After undertaking efforts to strengthen back-end operations and ensure consistency, India’s INI Farms is on the cusp of a sharp rise in pomegranate production.
During Fruit Logistica in Berlin last week, the company’s general manager Kalpesh Khivasara told www.freshfruitportal.com that more than 600 metric tons (MT) of the fruit was exported last year to key markets of Europe and the Middle East, but this number was set to jump in the coming years.
“We are talking of about 15,000-20,000 (metric) tons per year of production in the next two to three years,” he says, noting the majority of fruit is currently exported.
“The growth we’re expecting is huge. That is the reason we’ve set up a branch office in the Netherlands, and we’ve also set up an office in the UAE.”
While Khivasara said Indian law would not allow a single company to own large tracts of agricultural land, INI had a 15-year lease agreement over 800 hectares.
“Our reason for getting into this business in 2009 was that we saw that the fruit being sent to Europe was not of of a consistent quality, and you have to rely on multiple people because there is a very small landholding size; for example, to ship to Europe you may need to talk to 10 farmers,” Khivasara said.
“We wanted to have control in the production so that we could assure the customer of the produce’s quality. What happens in India is that you don’t have consistent quality throughout the year.
“We are looking to change that slowly, and that’s the reason we got into the back end first.”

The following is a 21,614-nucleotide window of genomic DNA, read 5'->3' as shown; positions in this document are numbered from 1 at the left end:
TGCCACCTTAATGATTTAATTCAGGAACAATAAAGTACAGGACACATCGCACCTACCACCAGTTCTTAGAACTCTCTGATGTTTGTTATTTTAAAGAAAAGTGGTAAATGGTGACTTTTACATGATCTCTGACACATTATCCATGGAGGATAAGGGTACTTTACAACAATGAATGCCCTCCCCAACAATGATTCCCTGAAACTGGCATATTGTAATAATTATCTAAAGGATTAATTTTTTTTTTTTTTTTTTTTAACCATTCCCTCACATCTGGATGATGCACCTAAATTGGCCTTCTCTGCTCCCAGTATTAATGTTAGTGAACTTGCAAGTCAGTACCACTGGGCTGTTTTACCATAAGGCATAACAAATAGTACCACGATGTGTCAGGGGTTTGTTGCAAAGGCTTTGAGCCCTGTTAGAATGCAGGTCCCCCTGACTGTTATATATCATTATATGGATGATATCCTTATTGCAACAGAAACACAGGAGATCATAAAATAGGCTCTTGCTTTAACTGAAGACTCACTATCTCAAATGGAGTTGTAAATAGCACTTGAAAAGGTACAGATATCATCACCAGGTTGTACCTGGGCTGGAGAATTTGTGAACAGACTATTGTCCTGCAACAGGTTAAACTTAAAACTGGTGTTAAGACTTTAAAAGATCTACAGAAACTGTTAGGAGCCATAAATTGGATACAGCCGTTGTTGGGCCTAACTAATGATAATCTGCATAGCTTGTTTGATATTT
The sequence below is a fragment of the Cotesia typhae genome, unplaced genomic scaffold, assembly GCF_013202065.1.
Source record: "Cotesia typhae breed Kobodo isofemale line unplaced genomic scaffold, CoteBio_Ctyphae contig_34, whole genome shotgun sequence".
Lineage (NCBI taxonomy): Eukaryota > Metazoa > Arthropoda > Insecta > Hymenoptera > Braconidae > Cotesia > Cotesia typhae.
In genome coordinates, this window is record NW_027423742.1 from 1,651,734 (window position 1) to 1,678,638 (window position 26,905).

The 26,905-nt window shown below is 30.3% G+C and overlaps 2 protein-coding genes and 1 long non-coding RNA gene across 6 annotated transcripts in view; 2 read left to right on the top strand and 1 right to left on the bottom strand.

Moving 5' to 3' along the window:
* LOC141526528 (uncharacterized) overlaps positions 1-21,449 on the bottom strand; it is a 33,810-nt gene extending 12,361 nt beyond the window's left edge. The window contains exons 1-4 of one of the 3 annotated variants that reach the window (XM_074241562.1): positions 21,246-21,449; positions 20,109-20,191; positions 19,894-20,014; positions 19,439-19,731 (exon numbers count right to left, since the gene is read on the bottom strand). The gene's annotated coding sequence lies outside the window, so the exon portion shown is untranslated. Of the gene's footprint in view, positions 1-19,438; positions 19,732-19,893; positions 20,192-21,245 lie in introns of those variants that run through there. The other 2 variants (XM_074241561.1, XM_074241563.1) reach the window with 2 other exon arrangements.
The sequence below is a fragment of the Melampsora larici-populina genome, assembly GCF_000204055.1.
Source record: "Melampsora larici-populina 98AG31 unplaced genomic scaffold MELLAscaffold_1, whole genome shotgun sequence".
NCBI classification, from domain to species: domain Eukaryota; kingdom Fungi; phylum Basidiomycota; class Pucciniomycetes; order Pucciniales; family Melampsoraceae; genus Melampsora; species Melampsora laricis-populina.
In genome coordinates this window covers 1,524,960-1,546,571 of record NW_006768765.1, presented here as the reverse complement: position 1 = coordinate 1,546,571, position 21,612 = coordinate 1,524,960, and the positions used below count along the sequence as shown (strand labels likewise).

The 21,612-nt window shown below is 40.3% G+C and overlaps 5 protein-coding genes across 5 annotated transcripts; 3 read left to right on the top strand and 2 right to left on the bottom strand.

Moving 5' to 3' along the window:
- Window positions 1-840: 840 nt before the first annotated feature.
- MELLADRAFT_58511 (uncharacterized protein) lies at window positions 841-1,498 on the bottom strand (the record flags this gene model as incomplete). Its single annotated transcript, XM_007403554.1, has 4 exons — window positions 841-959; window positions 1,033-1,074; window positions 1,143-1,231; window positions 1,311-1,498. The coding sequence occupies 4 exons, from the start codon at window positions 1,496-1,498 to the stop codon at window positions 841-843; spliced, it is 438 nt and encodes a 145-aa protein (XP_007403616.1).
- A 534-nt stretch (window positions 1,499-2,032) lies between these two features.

The pomegranates are of the Bharwa variety and produced in the states of Maharashtra and Madhya Pradesh, marketed both locally and abroad under the name Kimaye. Khivasara added slightly rocky soil of the regions were ideal for pomegranate production, along with the right amount of access to water.
In addition to its fresh pomegranates, the company has also embarked on a value-added product with the fruit’s aril seeds.
“Beside the export, we have to look at other value-added products, so we started to look at the arils. We’re already shipping them to the Middle East in large volumes, and we’ll soon start shipping them out to Germany in large volumes.
“Our peeling is manual, and after that the process is automated – the labor cost is not very expensive in India if you compare it to other countries.”
INI has also ventured into the banana business and expects its own production to start coming up in 9-10 months from now.